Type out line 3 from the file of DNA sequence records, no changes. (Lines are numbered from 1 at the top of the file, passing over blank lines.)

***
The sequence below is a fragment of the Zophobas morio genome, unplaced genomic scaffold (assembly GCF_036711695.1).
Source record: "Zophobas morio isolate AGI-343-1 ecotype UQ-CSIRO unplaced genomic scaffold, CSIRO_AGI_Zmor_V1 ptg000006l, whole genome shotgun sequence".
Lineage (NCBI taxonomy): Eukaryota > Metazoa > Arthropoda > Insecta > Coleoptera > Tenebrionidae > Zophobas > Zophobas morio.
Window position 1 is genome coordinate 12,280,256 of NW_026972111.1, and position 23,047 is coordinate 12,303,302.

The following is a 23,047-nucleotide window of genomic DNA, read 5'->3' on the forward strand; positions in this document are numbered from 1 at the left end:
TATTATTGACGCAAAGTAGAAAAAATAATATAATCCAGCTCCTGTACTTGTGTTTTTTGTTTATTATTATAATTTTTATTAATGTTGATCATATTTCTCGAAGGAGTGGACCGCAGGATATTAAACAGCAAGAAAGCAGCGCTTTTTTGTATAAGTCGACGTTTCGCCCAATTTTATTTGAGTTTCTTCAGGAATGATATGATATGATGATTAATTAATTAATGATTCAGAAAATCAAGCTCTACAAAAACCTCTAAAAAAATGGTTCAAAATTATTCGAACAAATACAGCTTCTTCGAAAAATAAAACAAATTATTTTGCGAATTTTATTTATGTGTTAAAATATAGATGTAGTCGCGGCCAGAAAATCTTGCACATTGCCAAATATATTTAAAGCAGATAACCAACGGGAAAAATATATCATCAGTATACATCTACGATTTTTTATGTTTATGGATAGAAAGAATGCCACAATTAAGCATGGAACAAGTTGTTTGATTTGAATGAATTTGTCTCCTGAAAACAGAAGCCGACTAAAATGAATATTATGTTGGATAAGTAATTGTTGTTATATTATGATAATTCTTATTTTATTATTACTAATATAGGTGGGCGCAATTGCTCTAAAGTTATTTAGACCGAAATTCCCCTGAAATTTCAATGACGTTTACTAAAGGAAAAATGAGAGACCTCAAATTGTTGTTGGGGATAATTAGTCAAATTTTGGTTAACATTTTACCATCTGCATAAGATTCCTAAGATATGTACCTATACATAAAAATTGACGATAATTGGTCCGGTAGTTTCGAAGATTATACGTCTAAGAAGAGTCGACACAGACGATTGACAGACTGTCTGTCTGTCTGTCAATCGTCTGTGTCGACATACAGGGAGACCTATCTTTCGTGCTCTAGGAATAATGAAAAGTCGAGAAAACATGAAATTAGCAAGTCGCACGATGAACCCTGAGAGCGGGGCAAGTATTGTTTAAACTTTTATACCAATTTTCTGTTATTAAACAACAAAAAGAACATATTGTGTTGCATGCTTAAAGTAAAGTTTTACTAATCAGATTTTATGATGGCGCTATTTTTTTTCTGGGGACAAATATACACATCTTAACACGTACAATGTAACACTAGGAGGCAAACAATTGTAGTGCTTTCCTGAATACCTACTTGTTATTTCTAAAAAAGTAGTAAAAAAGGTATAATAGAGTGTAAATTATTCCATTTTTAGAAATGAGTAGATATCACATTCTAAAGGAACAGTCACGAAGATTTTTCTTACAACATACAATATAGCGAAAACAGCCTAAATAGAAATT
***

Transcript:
Lineage (NCBI taxonomy): Eukaryota > Metazoa > Arthropoda > Insecta > Coleoptera > Tenebrionidae > Zophobas > Zophobas morio.